6. Vocational education and training is a key component of ALE, crucial for decent life, autonomy and dignity. Therefore, VET should enable employment, decent jobs, comprehensive continuing education, professional development and career options, as well as preventing precarious work and helping those affected by pandemics, climate change, armed conflicts and other crises.
  7. Technology can be a driver of progress in education and its capacity to increase the outreach of ALE should be further explored. However, it can also create new barriers to access, make social or collective learning more challenging, widen existing social divides and create new ones. The problems of our world are not solely technological but pedagogical! Therefore, the challenges faced by the education sector cannot be solved mainly by digital tools, e-learning platforms and artificial intelligence. The right to education must not be replaced by the right to connectivity.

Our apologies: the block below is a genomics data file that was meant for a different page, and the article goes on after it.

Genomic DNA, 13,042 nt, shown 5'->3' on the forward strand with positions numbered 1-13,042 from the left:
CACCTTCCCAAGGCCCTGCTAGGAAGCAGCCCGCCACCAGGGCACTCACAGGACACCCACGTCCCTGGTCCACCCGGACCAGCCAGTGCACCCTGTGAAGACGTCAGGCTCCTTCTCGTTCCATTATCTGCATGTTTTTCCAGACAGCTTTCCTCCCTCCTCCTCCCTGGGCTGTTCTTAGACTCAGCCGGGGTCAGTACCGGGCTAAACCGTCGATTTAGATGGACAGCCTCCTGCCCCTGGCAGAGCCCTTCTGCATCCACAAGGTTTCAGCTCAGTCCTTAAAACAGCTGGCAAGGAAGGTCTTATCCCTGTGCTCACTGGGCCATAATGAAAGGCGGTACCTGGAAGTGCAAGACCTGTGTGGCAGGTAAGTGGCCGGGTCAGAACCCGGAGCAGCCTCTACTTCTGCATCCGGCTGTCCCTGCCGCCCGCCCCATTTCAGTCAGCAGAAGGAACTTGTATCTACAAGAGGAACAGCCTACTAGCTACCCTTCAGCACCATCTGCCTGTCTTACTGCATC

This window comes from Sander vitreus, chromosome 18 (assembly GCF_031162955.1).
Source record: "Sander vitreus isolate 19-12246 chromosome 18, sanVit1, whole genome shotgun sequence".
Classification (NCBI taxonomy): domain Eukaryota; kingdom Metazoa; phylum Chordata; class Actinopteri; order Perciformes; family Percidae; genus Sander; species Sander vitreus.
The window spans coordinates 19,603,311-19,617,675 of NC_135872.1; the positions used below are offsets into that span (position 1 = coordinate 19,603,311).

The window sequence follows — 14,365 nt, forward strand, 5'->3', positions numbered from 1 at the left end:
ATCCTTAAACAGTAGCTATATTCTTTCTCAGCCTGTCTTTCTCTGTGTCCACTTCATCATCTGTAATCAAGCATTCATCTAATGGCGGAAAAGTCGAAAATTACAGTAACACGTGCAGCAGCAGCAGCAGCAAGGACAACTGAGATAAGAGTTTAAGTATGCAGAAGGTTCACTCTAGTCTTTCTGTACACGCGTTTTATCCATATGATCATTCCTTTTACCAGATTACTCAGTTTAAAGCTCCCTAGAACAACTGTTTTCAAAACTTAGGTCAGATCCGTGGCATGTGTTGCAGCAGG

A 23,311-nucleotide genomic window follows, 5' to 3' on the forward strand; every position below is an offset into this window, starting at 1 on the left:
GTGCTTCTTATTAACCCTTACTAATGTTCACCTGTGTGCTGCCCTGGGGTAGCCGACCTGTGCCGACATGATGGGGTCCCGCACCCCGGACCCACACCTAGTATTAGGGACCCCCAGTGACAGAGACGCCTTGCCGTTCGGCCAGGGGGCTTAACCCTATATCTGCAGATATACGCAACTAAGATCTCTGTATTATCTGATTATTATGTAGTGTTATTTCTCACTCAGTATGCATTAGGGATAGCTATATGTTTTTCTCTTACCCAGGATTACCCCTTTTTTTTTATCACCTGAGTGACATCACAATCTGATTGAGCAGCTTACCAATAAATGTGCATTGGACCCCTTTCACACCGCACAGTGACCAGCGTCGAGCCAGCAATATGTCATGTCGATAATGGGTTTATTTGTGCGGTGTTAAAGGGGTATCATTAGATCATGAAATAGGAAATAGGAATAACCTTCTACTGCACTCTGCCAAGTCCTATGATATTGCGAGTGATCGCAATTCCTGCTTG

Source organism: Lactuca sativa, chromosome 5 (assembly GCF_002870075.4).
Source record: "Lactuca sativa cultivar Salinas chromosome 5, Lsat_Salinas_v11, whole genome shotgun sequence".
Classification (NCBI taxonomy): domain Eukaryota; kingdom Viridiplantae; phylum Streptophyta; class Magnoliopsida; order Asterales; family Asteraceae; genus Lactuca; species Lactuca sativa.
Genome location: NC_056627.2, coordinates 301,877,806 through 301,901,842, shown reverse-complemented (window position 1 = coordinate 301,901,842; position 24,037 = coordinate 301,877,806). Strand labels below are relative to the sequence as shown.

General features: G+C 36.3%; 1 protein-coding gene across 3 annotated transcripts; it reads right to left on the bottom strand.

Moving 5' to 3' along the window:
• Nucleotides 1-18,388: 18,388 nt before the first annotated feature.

8. Civil society plays a fundamental role in ALE. In order to support adult learners worldwide and maximize the benefits of youth and adult education, mobilization of civil society and social movements is necessary.  Thus, as one of the key players, CSO should be recognized as a partner in policy formulation and implementation, planning, monitoring and evaluation.

As members and partners of ICAE, we are united for ALE as a fundamental human right and a precondition for social and ecological justice, well-being, change and transformation, because the future cannot wait.